Performance Assistance: Laying Piece

by Beauchamp Art

As part of the ‘Collision’ experience instillation on Wednesday the 10th of April, I assisted my peer, Kirstin Leigh Bicker in a performance piece.

Her statement was thus:

“Women oppose change, receive passively, and add nothing of their own,” – from Sigmund Freud’s Paper ‘The Psychical Consequences of the Anatomic Distinctions Between the Sexes.”

The piece involve her laying down flat in the exhibition space, with the other works around her, with me lying on top of her front-to-front, cheek-to-cheek, unmoving.

With no preamble for the audience, other than that a performance was taking place in the front of the exhibit; Kirstin lay down in the room whilst I was absent. I then walked in, and lay on top of her, establishing a position that was the most endurable. However, I was under instructions to remain stiff, keeping my arms to my side and to keep movement to a minimal.

The original intention of the artist, Kirstin, was to have multiple people lay in sequence for short intervals, but ultimately I was the only other person – of comparable weight and stature – that could participate.
In a brief rehearsal of how we were to compose ourselves, deciding whether laying frontally or with my persons reversed (the former was most practical and visually effective), we had discussed doing the performance in short, 10 min bursts, with breaks in between. But when it came to the day, the artist decided that we may as well attempt to do the performance for as long as possible.
Ultimately, we managed 45 mins without a break, then resumed for another 10 mins. [Between just before 1pm, and until just past 2.30pm], totally around 55 mins.

Though I was just aching and was uncomfortable, Kirstin seemed to be really struggling to get breath sometimes, which made me feel quite bad, then I felt my face against the concrete, and the straining back, and I stopped caring. Upon reflection, this self-concern quite ungainly. We managed to get into a certain rhythm with our breathing at point, so as she breathed in, I out, and vice versa, though this was only for short measure of time, before the arrhythmia of our respiration returned. This was especially worse at the beginning and end of the performance, as at the start I was admittedly slightly nervous, which affected my heart rate and breath, which is usually of no one’s concern but mine, but in these circumstances was somewhat difficult to overcome. And towards the end, I became increasingly aware of Kirstin’s shallow breath and my should pressing into her throat, which I tried to shift away from, but struggled to stop myself from falling off the side of her. Two bodies are simply not designed to hold such a position for such an extended period.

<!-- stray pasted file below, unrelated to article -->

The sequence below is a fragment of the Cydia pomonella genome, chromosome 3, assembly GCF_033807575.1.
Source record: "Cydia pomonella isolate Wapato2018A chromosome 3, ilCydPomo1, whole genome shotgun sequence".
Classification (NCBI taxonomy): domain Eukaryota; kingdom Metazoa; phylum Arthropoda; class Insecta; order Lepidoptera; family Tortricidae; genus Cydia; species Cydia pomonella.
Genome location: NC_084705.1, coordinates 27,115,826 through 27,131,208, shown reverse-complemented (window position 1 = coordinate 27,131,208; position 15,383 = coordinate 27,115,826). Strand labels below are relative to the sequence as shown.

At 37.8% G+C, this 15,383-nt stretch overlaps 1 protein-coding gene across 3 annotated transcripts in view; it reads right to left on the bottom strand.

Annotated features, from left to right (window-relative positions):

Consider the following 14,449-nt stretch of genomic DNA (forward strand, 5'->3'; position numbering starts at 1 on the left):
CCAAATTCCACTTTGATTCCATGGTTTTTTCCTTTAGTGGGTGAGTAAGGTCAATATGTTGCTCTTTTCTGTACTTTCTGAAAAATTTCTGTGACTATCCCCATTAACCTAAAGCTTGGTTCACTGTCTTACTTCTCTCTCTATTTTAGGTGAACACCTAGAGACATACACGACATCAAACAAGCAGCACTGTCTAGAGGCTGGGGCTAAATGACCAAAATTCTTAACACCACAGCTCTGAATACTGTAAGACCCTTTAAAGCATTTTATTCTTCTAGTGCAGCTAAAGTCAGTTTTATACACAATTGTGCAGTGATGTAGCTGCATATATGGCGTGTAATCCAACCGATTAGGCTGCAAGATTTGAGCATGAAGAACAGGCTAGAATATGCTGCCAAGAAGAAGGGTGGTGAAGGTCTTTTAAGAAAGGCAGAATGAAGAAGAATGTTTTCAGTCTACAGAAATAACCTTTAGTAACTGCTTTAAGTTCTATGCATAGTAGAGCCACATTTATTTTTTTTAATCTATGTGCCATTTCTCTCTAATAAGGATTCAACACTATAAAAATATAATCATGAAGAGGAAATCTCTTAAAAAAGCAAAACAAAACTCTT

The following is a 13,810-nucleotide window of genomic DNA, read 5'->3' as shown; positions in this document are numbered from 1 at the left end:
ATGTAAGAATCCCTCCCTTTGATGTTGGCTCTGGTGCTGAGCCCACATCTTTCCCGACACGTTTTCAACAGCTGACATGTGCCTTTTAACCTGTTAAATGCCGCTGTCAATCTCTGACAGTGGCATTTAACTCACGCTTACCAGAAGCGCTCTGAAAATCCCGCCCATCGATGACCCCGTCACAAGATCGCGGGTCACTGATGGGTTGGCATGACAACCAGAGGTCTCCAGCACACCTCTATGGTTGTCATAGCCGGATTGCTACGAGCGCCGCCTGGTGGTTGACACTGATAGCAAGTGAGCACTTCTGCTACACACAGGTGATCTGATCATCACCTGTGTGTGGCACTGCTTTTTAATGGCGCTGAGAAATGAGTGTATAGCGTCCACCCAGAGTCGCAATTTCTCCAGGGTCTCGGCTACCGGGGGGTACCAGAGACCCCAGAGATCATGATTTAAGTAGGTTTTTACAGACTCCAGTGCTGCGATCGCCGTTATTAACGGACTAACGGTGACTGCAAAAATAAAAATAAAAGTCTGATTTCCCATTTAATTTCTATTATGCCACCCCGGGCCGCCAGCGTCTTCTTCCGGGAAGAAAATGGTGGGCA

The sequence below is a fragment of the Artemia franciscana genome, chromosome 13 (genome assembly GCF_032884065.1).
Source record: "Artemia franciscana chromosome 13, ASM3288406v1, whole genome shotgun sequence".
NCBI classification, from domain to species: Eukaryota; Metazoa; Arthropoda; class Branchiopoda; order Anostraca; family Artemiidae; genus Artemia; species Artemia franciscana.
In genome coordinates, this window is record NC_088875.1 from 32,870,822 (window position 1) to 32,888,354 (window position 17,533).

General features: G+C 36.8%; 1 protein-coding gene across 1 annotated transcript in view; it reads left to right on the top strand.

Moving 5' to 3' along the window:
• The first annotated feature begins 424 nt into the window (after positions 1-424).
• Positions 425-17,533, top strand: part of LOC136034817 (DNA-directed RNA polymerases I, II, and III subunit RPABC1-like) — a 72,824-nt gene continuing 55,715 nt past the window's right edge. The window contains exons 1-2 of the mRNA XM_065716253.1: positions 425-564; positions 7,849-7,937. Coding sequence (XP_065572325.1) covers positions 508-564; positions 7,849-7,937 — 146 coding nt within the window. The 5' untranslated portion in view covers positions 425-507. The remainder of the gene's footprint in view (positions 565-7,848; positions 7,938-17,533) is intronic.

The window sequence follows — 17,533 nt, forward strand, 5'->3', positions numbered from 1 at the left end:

The response received was positive, however given the extended period of the piece, getting feedback during was not viable. But after the performance, engaging in discussion with peers, the effectiveness of the work became clear.
And after a short break, there was then a crit. with the artists featured that ran from 2pm until 4.15pm. Though I was not an artist featured, but rather an assistant in Kirstin’s piece – an actor, of sorts, playing the role of oppression – I felt I should attend this meeting to discuss the other works and how the performance worked in that context.
Initially, when the performance began, it became clear that there was some general confusion and unease towards the work, though after some time the audience and other artists grew used to our presence, and was simply viewed as another piece. Though as the piece went on, some sympathies grew apparent.
Most of the sympathy was appropriately directed towards Kirstin, as she was the one being physically oppressed, though there was an awareness that it was not comfortable for me either, given the difficulties of staying tensed for such a long period, and for both of us the physical pressure was incredibly unpleasant, as knees and hips pressed, and our heads rested on concrete, in the growing warmth of the room.


Overall, the performance was deeply unpleasant, both physically and emotively – as is the nature of extended physical contact in a non-intimate environment – but I believe it worked effectively for Kirstin’s project and themes regarding Gender and Oppression. Indeed, if there were no suffering, the piece would be wholly ineffective.
It also served as a good exercise in working collaboratively, and endurance-based performance work. (It also connects to some of my research into performance works, and I frequently exchange in conversation and share articles with my peer about their gender and society related topic, indeed I would encouraged to assist with Kirstin’s work as I thought it was a good idea; I would be less likely to participate in a piece that I did not believe to be well researched, thought out, and meaningful.)

This experience made me consider a theme outside of my usual subject area in a direct and confrontational manner, as well as encouraged me to actually do a performance piece, rather than just plan it – and to work with Kirstin again.